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1. Basic formula transformation (additive and multiplicative inverses) The very reason why variables in an equation are transposed is to rearrange them in a way that the value after they are rearranged is equal to the single unknown variable in the formula. Transposing a variable means to eliminate from one side and transfer to the other side of the equal sign but not disturbing the equality of the equation.

x=y+2 x-2=y

Eq. 1 Eq. 1a

If 2 in Eq. 1 is to be transposed, then the resulting equation is Eq. 1a. By short cut, it appears that 2 in Eq. 1 is transposed to the other side of the equation. Since it passes the equal sign, its sign also reverses. The transformation from Eq. 1 to Eq. 1a does change the equality of both sides of the equation.

In mathematical perspective, there is no transposition but there is formula transformation. The process of formula transformation is hooked to the principles: (a) when zero (0) is added to or subtracted from a number, the value of the number does not change; (b) when one (1) is multiplied or divided to any number, it does not affect the value of the number. Thus, the additive inverse and multiplicative inverse are introduced.

The additive inverse is used when the variable, numbers or set of variables and numbers are operated by addition (or subtraction) with the variable of interest. Take the following examples

x=y+2

Solve for y

x-2=y+2-2

x-2=y

Since the variable of interest is y, then 2 must be eliminated from the side of y. Additive inverse of 2 has to be added to both sides of the equation. Thus, the 2 on the side of y now becomes zero. The structure of the equation should not terrify you. Even if it is complex to look at it is still made of two groups (green & blue) simply added Because the variable of interest in found on green, then eliminate blue by making it zero (adding its additive inverse.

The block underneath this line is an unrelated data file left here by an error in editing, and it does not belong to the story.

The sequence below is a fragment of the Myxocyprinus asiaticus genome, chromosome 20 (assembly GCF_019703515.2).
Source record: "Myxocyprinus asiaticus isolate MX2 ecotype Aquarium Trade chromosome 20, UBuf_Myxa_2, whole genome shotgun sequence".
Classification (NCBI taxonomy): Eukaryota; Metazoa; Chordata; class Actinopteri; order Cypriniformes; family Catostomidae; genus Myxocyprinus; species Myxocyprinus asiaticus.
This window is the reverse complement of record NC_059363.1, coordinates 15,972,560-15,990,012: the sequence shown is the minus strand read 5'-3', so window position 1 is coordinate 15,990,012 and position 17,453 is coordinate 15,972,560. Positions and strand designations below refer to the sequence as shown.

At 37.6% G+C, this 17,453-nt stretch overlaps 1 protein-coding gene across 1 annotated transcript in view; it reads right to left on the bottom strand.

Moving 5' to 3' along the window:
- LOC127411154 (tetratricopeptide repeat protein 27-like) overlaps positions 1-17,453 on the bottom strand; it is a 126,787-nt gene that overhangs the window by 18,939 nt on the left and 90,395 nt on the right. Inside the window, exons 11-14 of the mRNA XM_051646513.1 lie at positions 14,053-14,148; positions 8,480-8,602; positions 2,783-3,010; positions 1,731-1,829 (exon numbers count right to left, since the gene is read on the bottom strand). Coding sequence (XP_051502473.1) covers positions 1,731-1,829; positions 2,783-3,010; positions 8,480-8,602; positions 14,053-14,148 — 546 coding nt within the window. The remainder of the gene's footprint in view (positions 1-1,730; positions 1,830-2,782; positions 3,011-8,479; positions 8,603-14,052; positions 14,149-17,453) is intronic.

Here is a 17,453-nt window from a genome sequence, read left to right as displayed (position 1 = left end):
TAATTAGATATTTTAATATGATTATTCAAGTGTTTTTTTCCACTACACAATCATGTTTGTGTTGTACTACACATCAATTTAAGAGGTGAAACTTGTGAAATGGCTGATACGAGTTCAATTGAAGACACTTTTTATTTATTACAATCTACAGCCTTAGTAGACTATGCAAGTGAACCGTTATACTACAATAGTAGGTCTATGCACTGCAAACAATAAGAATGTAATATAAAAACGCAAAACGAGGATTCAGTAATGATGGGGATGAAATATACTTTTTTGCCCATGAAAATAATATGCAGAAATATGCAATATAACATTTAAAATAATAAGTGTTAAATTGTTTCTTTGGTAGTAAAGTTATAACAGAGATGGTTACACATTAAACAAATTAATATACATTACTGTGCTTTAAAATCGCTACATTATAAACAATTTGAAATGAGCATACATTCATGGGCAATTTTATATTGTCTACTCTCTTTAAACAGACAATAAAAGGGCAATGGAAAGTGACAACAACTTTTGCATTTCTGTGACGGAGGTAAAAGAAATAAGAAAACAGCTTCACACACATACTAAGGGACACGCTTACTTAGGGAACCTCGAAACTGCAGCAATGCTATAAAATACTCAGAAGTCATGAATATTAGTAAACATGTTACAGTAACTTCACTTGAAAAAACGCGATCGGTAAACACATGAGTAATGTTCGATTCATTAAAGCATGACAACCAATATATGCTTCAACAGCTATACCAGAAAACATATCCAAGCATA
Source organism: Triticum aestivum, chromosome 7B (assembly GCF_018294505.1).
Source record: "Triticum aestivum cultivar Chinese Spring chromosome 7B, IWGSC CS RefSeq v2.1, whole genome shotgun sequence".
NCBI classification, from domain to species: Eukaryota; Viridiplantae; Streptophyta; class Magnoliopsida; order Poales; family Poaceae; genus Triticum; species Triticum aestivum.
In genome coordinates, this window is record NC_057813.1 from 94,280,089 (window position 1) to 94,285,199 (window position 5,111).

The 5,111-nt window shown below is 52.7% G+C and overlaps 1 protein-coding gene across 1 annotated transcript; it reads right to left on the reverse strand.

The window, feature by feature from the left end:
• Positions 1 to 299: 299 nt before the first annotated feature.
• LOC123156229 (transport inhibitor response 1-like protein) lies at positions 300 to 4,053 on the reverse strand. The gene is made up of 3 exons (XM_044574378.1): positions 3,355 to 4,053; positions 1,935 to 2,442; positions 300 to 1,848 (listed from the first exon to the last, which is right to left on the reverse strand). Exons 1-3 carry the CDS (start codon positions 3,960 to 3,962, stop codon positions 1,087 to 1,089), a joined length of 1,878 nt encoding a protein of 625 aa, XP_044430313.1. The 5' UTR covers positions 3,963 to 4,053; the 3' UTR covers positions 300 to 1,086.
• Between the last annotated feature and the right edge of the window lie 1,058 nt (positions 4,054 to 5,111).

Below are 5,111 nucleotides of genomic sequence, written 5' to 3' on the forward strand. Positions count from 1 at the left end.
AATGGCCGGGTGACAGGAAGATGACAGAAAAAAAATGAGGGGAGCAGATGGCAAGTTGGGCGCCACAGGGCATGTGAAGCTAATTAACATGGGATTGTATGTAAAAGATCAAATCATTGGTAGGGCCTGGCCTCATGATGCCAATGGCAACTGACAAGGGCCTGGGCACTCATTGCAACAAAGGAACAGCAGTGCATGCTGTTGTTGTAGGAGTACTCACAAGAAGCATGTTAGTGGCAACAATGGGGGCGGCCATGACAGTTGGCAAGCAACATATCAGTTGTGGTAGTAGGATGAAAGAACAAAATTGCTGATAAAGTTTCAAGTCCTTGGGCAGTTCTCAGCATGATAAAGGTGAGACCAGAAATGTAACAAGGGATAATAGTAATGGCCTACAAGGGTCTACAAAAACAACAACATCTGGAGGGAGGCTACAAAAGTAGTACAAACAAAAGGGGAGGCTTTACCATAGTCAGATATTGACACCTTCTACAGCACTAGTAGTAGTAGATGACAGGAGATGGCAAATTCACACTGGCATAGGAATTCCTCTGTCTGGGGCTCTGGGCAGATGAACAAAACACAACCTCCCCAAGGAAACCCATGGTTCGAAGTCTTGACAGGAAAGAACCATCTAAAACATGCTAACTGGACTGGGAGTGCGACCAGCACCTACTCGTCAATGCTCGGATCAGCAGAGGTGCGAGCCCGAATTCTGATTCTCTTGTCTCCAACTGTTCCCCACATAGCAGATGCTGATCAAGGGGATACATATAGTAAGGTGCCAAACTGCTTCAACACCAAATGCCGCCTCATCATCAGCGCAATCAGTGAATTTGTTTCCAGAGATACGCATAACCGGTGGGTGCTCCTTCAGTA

3 z x= +( s-t ) ab

Solve for s

3 z x= +( s-t ) ab

3 z 3 z 3 z = +( s-t ) ab ab ab

3 z x +t=s- t +t ab 3 z s= x +t ab

t can be eliminated by adding its additive inverse on both sides of the equation.

The additive inverse is used when the variable, numbers or set of variables and numbers are operated by multiplication (or division) with the variable of interest. Take the following equations as examples:

x=

y 2

y xg = g2 2 2

Solve for y

2x=y

Since the variable of interest is y, then 2 must be eliminated from the side of y. Multiplicative inverse of 2 has to be multiplied to both sides of the equation. Thus, the 2 on the side of y now becomes one (1). The structure of the equation should not terrify you. Even if it is complex to look at it is still made of two groups (green & blue) simply multiplied. Because the variable of interest is found on green, then eliminate blue by making it one. How to eliminate blue? Multiply it by its inverse. t can be eliminated by multiplying by its multiplicative inverse on both sides of the equation.

3 z x= ( st ) ab

Solve for s

3 z x= ( st ) ab

ab 3 z ab xg = ( st ) g ab 3 z 3 z

ab 1 1 xg g =s t g t 3 z t ab xg =s 3t z

Now refer to the Notes for Formula Transformation

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